IMAGE: Drilling ship in Gulf of Mexico
Alex Brandon  /  AP file
The “major oil and gas development program” to be unveiled Monday would include expansion of drilling for gas and oil in the Gulf of Mexico.
updated 4/27/2007 8:43:07 PM ET 2007-04-28T00:43:07

The Interior Department has put the final touches on a five-year plan to expand oil and gas drilling in the Gulf of Mexico and offshore from Alaska and Virginia.

Interior officials said Friday the plan will include more environmental buffer zones around lease areas and make other minor changes to a previous draft. Interior Secretary Dirk Kempthorne is scheduled to announce the "major oil and gas development program" Monday, a department statement says.

The new leasing plan "would significantly increase the nation's domestic energy supplies while protecting the coastal and marine environments, and provide a major economic stimulus to the nation and participating coastal states," the statement said.

Details were sketchy, but in January, President Bush ended drilling bans in an area of the central Gulf of Mexico and in Alaska's Bristol Bay. That action cleared the way for:

  • Making an area in the Gulf of Mexico south of Florida's Panhandle available for drilling. The "Lease Area 181" is a small part of a much larger 8.2 million acres that Congress approved for oil and gas development in December.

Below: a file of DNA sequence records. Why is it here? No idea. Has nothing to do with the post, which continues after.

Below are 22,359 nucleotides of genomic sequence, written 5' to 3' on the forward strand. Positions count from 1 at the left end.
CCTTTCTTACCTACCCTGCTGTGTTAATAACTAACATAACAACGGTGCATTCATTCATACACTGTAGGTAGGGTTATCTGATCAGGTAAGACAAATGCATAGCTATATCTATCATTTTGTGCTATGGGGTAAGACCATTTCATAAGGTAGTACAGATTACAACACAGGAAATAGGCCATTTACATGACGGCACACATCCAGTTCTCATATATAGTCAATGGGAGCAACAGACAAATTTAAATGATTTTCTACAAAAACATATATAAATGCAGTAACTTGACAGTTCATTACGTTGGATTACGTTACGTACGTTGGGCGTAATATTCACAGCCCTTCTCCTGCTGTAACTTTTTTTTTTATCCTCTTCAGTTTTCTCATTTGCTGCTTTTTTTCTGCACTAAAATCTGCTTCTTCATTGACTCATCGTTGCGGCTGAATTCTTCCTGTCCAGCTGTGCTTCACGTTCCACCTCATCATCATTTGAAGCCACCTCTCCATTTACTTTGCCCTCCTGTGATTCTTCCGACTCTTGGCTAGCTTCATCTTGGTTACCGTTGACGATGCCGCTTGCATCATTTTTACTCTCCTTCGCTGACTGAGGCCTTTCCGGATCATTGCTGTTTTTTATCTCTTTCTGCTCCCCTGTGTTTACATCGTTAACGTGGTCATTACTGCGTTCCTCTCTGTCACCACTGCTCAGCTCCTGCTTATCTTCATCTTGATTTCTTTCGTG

• Opening 5.6 million acres to drilling in waters northwest of the Alaska Peninsula, known for endangered whales and the world's largest run of sockeye salmon. Interior plans to sell leases there in 2010 and 2012, pending environmental reviews. An estimated 200 million barrels of oil and 5 trillion cubic feet of natural gas exist under those federal waters.

Interior's plan would, for the first time, allow drilling off Virginia's eastern shore, in a wedge-shaped area between the Maryland and North Carolina state lines stretching to a point about 200 miles east.

Congress put Alaska's Bristol Bay off limits to drilling in 1990 after the devastating Exxon Valdez tanker oil spill on the other side of the peninsula. The bay is a major fishing area for salmon, cod, red king crab, halibut and herring. Congress lifted that ban in 2003, but the area remained under a presidential drilling ban until Bush lifted it in January.

Kempthorne has said his department is looking at conducting one or two lease sales there over the next five years, but only after thorough environmental reviews. Environmentalists say the proposed leasing areas overlap the migratory route for all the wild salmon returning to Bristol Bay and the western Alaska river system.

Congress will have until the end of June to review the final drilling plan for all three areas.

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